Lie’bor, or the art of the lie
Lies and YOUR money
When it comes to your money, the Libor scandal teaches three simple principles of money management. First off, be suspicious of any steward put in charge of your wealth. At all times, beware of the liar and do your utmost to establish trust. Next, remember the danger of agency risk. For every person you put between you and our money, you compound the risk of a dishonest manger damaging your portfolio. Finally, demand transparency. One of the big problems with LIBOR, according to Ben Bernanke, was a lack of transparency in the process and data used to establish rates.
An history of the lie
Lying has a noble history, hearkening back to the beginning of time itself. By taking a simple jaunt back to the Garden we find God's booming, "Who ate my apple?" met by innocent looks and an eventual and timid chorus of, "Not me."
Little doubt that a few short days later this first lie was followed by Adam’s retort of "No, dear" to Eve's insecure query, "Honey, does this fig leaf make me look fat?"
Lying had a good start with humankind, but its place in history was forever cemented when God sorted through the universe of sins and chose lying for his “Top Ten List of Dos and Don'ts.” Yes, right alongside the other biggies of murder, stealing and coveting, lying took on epic status and grew by leaps and bounds.
Humanity found new and better ways to lie, including, of course, the invention of the game of golf by the Scots in the 1300s. This may have possibly been the single greatest achievement in lying history, committing hordes of men to habitual lying via the infamous and hidden foot wedge, to the more bold "I'll take a mulligan," to the outright blasphemy of "put me down for a four."
And with the ever-growing popularity of lying, it has become increasingly difficult to impart good will and trust to our fellow man.
To the discerning, the lore of George Washington's famous confession to the cherry tree massacre — "I just can't tell a lie, pa" — has the smell of a good quality lie about it. Maybe we can look to honest Abe for hope in our political leaders.
At the turn of the millennium, however, lying seemed to have lost its thrill and become tragically predictable and mundane. The news was filled with trite and overplayed white lies and media brouhahas, from the lip-syncing Grammy scandal of Milli Vanilli to the James Frey ”A Million Little Pieces” autobiographical fantasy so passionately promoted by Oprah as truth.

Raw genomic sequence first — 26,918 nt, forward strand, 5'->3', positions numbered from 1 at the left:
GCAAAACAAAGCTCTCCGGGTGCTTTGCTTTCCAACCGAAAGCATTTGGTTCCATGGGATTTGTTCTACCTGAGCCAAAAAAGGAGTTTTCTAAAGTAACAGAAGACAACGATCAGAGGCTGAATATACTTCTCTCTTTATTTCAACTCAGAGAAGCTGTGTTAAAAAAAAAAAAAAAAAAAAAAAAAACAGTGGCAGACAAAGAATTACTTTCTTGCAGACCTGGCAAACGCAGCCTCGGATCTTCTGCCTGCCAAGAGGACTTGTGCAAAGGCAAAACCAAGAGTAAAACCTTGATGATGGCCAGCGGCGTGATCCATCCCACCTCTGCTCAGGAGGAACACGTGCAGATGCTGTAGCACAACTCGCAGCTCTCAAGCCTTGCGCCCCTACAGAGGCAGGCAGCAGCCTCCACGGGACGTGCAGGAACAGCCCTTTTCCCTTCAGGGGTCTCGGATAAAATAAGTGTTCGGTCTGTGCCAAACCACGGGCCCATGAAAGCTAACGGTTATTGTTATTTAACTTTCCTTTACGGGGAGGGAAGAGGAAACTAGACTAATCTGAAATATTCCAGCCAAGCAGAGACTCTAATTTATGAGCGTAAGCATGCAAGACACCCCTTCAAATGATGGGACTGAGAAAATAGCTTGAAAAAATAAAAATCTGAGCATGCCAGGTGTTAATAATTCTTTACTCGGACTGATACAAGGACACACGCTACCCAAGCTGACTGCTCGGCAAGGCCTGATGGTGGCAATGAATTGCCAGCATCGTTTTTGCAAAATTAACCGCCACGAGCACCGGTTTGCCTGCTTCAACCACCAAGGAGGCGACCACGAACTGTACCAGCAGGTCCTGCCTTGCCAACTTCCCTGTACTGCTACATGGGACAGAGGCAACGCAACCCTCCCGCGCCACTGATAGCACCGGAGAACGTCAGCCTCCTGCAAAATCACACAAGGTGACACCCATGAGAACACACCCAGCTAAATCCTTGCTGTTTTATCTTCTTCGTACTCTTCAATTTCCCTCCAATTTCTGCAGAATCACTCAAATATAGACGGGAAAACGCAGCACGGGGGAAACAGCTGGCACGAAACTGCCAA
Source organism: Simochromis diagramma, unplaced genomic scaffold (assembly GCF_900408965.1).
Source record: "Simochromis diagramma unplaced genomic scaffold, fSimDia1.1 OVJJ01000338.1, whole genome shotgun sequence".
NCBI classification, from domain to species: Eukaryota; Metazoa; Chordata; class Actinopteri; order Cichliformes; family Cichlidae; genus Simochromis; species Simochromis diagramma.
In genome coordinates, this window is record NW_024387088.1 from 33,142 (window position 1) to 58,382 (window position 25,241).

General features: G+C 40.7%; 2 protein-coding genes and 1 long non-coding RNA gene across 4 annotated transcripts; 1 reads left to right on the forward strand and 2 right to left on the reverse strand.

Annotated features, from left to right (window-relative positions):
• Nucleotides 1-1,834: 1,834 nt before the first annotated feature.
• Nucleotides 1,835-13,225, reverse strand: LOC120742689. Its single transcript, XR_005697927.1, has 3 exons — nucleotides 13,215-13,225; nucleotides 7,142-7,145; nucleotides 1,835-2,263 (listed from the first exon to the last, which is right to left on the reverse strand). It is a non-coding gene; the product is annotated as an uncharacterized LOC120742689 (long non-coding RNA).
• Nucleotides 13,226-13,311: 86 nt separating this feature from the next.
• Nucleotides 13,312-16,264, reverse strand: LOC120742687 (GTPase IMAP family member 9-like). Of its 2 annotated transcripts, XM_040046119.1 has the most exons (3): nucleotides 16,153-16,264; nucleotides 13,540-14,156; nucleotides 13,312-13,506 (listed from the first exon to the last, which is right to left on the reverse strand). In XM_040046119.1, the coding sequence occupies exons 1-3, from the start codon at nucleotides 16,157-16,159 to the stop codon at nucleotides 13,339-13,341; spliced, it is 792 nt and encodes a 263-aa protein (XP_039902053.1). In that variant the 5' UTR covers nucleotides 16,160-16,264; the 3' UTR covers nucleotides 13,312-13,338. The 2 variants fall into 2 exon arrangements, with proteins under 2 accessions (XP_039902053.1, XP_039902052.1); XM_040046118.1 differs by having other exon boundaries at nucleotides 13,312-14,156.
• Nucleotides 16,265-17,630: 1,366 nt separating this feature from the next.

For a long while, it appeared as if lying had fallen on hard times and couldn't be improved upon. Fortunately, for lying's sake, in recent years, Wall Street, seeing the utter dearth of any truly shocking falsehoods, took it upon itself to stand up and shake the world with profoundly authentic deceits.
It began with the likes of Bernie Madoff, who led the charge with his remarkable $54.8 billion Ponzi scheme, leaving in his wake families and institutions whose life savings evaporated in a day.
Raj Rajaratnam of the Galleon Group joined the fray, adding his insider trading lies to the mix of Wall Street tragedies, picking the pockets of hardworking Americans as he lined his own.
Goldman Sachs joined in on the ruckus by promoting vacuous securities to its clients while privately dumping these wretched investments from their balance sheets.
And then there was the subprime banking scandal — a true jaw dropper. CDOs and other forms of securitized trash were peddled upon the unsuspecting, leaving waves of misery to wash over the world spreading recession and financial ruin.
Now, in recent weeks and in what many hope is Wall Street's grand finale, Barclays has served up the Libor scandal. Libor stands for London interbank offered rate, and it involves a group of bankers who set the daily interest rate affecting an estimated $800 trillions of transactions world-wide, including home mortgages, college loans, credit card fees and beyond.
It turns out that Barclays and other banking insiders were manipulating the index as far back as 2005, raising their profits at your expense during the good years and making their banks look better off during the financial crisis. "The Economist" magazine described it as "the rotten heart of finance."
Just how big it the Libor crisis? Journalist Bill Moyer called it "huge". Eliot Spitzer said, "This is about as big as it gets in the financial world and goes to the heart of every piece of debt that's issued to consumers."
Furthermore, the scandal has grown. What initially involved Barclays has now enveloped 16 banks and will result, according to a study done by Keefe, Bruyette & Woods, in an estimated and historic $35 billion in fines.
It appears that with the Libor scandal, the ignoble art of the lie has been truly and ultimately resurrected to a new and stunning height, capturing the attention of even the most committed fibbers.
The American public, once terrorized by gangsters, now lives in fear of banksters, a new and more terrifying criminal. The bankster is an equal opportunity liar, working stealthily while pillaging the homes of widows and orphans to kings and priests, alike.